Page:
A permanent exclusion is very serious and means your child is not allowed back in the school.
The school and local authority have to make sure the exclusion is fair.
The headteacher must tell you, the governing body and the local authority as soon as it happens.
The school should take reasonable steps (do their best) to set your child work and mark it during the first 5 days of the exclusion. But you might need to collect and return the work if it is not set online.
From the sixth day of the exclusion the local authority must make sure your child has full time education. (Full time education is not specified but it usually means 25 hours or more.)
The governors must meet within 15 school days to talk about a permanent exclusion. The governors will decide if your child can go back to school. This means that your child will not be allowed back into the school before the meeting.
A decision to exclude a learner permanently should normally be used as a last resort.
In exceptional circumstances the Head Teacher can permanently exclude a learner for a first or one-off offence.
These might include:
- serious actual or threatened violence against another learner or a member of staff
- sexual abuse or assault
- supplying an illegal drug
- use or threatened use of an offensive weapon.
Exclusion should not be imposed in the heat of the moment, unless there is an immediate threat to the safety of others in the school or the learner concerned.
Before deciding whether to exclude a learner, either permanently or for a fixed-term, the headteacher should:
- Ensure that an appropriate investigation has been carried out
- Consider all the evidence available to support the allegations. (The more serious the allegation and thus the possible sanction, the more convincing the evidence substantiating the allegation needs to be.)
- Take account of the school’s behaviour and equal opportunities policies, and, where applicable, the Equality Act 2010
- Allow the learner to give his or her version of events
- Check whether the incident may have been provoked, e.g. by bullying or by racial or sexual harassment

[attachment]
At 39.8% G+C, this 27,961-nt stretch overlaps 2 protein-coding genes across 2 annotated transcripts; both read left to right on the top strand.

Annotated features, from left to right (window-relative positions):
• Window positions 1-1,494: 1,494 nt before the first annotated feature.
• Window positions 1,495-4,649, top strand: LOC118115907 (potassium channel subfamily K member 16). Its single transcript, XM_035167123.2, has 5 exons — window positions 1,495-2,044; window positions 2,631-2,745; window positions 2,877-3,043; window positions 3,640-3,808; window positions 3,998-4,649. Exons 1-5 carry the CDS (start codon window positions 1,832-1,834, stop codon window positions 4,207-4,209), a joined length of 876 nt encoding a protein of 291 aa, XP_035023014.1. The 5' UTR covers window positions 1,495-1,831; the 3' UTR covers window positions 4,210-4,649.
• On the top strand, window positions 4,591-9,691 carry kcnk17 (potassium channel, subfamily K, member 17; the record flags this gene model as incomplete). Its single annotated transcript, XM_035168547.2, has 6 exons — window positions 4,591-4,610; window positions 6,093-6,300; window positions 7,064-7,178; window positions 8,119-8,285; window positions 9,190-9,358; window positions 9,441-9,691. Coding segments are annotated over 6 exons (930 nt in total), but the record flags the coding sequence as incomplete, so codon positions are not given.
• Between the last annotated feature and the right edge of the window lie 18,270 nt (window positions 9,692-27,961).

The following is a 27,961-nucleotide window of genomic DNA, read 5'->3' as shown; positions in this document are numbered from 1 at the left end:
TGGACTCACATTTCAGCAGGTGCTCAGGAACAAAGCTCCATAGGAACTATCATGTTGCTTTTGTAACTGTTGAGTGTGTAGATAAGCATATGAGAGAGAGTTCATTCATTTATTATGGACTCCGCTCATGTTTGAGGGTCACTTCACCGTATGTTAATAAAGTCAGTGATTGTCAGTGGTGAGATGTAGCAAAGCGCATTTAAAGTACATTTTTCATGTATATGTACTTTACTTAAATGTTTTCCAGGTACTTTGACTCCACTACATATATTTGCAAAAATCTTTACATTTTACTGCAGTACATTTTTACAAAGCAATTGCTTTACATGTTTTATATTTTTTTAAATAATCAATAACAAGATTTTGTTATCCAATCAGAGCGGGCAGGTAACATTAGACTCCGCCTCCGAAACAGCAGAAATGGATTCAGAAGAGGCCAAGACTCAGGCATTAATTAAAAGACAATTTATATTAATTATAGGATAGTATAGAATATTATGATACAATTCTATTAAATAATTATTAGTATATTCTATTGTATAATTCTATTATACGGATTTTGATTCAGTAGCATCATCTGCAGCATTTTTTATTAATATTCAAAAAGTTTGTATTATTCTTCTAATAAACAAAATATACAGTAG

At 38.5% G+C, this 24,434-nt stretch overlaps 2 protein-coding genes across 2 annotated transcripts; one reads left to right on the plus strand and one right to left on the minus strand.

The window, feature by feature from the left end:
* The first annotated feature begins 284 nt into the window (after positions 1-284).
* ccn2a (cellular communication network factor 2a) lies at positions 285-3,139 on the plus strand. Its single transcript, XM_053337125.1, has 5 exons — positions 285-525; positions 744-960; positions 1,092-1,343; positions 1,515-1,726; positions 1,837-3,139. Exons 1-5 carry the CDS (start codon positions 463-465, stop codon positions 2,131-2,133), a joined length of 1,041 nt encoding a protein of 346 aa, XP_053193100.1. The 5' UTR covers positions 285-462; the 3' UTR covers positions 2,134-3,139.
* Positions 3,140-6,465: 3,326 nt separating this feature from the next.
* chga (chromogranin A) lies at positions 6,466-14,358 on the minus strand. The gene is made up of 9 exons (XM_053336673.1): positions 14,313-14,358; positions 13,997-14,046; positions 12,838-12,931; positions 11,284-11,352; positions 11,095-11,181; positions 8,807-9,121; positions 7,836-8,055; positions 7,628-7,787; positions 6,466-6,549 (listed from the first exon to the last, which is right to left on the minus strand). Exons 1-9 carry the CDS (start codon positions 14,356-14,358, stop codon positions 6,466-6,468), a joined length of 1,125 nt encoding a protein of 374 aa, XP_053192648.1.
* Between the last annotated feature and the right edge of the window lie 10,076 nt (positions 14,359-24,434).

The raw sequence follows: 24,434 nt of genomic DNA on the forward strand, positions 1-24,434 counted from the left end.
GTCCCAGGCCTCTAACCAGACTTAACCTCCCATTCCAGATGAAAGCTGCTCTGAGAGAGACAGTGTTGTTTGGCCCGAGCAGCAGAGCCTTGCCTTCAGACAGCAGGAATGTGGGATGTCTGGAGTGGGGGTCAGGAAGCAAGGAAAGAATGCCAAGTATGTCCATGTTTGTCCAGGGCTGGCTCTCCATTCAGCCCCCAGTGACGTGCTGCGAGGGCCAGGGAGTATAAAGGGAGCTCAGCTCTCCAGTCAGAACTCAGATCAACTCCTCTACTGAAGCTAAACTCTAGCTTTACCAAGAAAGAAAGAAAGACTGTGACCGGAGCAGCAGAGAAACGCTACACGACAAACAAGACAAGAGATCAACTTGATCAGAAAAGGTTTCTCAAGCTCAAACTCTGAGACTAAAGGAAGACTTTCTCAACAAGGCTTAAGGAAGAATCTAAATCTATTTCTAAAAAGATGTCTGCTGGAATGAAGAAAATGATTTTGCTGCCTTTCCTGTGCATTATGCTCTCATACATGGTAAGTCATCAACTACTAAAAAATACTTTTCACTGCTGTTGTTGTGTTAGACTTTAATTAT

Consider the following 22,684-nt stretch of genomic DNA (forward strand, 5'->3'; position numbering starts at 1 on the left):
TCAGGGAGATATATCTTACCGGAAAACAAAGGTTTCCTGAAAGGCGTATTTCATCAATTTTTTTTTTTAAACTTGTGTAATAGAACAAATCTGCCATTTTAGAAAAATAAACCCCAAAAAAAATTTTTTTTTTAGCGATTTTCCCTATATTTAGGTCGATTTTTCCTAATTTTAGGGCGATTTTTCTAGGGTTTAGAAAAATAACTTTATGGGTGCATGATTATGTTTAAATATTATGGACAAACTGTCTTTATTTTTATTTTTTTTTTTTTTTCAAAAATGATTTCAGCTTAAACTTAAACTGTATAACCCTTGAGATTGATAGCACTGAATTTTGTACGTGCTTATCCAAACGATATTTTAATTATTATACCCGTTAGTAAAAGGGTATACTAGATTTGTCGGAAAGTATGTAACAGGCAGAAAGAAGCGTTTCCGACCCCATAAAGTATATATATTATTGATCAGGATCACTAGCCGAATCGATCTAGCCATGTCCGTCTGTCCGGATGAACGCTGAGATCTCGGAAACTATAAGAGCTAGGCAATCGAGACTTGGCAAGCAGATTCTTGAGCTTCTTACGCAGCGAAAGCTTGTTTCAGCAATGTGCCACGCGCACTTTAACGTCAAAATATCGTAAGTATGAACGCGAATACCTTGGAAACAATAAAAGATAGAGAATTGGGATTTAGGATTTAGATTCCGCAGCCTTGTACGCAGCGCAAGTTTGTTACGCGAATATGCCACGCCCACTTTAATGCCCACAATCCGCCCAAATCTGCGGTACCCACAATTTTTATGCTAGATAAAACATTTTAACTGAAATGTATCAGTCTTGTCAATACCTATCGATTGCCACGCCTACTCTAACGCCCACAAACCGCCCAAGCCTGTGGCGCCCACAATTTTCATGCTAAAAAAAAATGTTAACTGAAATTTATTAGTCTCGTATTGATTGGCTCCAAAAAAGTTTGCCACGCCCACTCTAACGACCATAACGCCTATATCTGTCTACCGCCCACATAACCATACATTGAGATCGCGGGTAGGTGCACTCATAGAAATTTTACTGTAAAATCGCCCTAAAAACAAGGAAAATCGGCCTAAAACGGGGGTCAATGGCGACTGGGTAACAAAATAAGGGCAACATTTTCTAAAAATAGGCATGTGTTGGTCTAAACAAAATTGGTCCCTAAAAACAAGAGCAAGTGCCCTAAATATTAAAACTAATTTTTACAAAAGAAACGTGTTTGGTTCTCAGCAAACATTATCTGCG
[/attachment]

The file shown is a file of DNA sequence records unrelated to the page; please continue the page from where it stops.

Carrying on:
- If necessary consult others, but not anyone who may later have a role in reviewing the headteacher’s decision, e.g. a member of the discipline committee
- Keep a written record of the incident and actions taken
What you can do
You have a right to put your concerns about your child’s exclusion from school, in person. You should write to the school explaining that you want to make representation to the governors at the Pupil Disciplinary meeting
You also have the right to ask to see:
- the school’s behaviour and discipline policy
- the school’s special educational needs policy
- the school’s equal opportunities policy
- your child’s school record
- your child’s statement or education health care plan
- any witness statements relating to the incident leading to the exclusion
Go through the copy of the headteacher’s report to the governors with your child. Ask for their views.
Disciplinary committee meeting
The school governors, headteacher and you as parents, parent or carer will meet at a governors disciplinary committee meeting. You have the right to attend and should be invited by the school. You can take somebody with you for support. SNAP Cymru can help you prepare and sometimes with sufficient notice can attend with you.
The governors are the only people who can make a decision on whether to uphold the decision to exclude your child, which means your child, will not be allowed back into the school before the governors hearing.
Governors can overturn the headteacher’s exclusion, which means your child will be able to return to the school.
You may be told what decision has been made at the meeting or receive the decision in writing within one day.
Independent Appeal Panels
If the decision is made to uphold the exclusion at the Discipline Committee, then the local authority will be in touch with you and a meeting will be held to discuss the options for your child’s education.
If you do not agree with the governors’ decision, you can request the local authority to arrange an Independent Appeal Panel. You have within 15 school days to decide if you want to do this. this panel is independent and will not be held at the school. The following are entitled to attend a hearing and present their case, either in writing or orally, and to be represented:
• the parent/carer and learner
• the headteacher (where an excluding headteacher has left the school, the appeal panel may use its discretion in deciding whether to invite them to make representations)
• a nominated governor
• a nominated LA officer.
All the above parties, as well as the governing body, may be represented by a legal or other representative.
Parents/carers have a right to an independent appeal panel hearing even if they did not make a case to, or attend, the discipline committee. The panel should consider the basis of the headteacher’s decision and the procedures followed having regard to whether the headteacher and discipline committee complied with the law and had regard to the Welsh Government guidance on exclusion
An appeal panel may:
• uphold the decision to exclude
• overturn the decision to exclude and direct reinstatement
• decide that because of exceptional circumstances or other reasons it is not practical to direct reinstatement, but that it would otherwise have been appropriate to give such a direction.
the panel decision is binding on the parent/carer and/or learner, the governing body, the headteacher and the LA. The panel decision cannot be revisited its decision once made.
If you require further information or practical support to prepare for a Discipline Committee or Independent appeal call our helpline on 0808 801 0608 or book an appointment to speak to an advisor.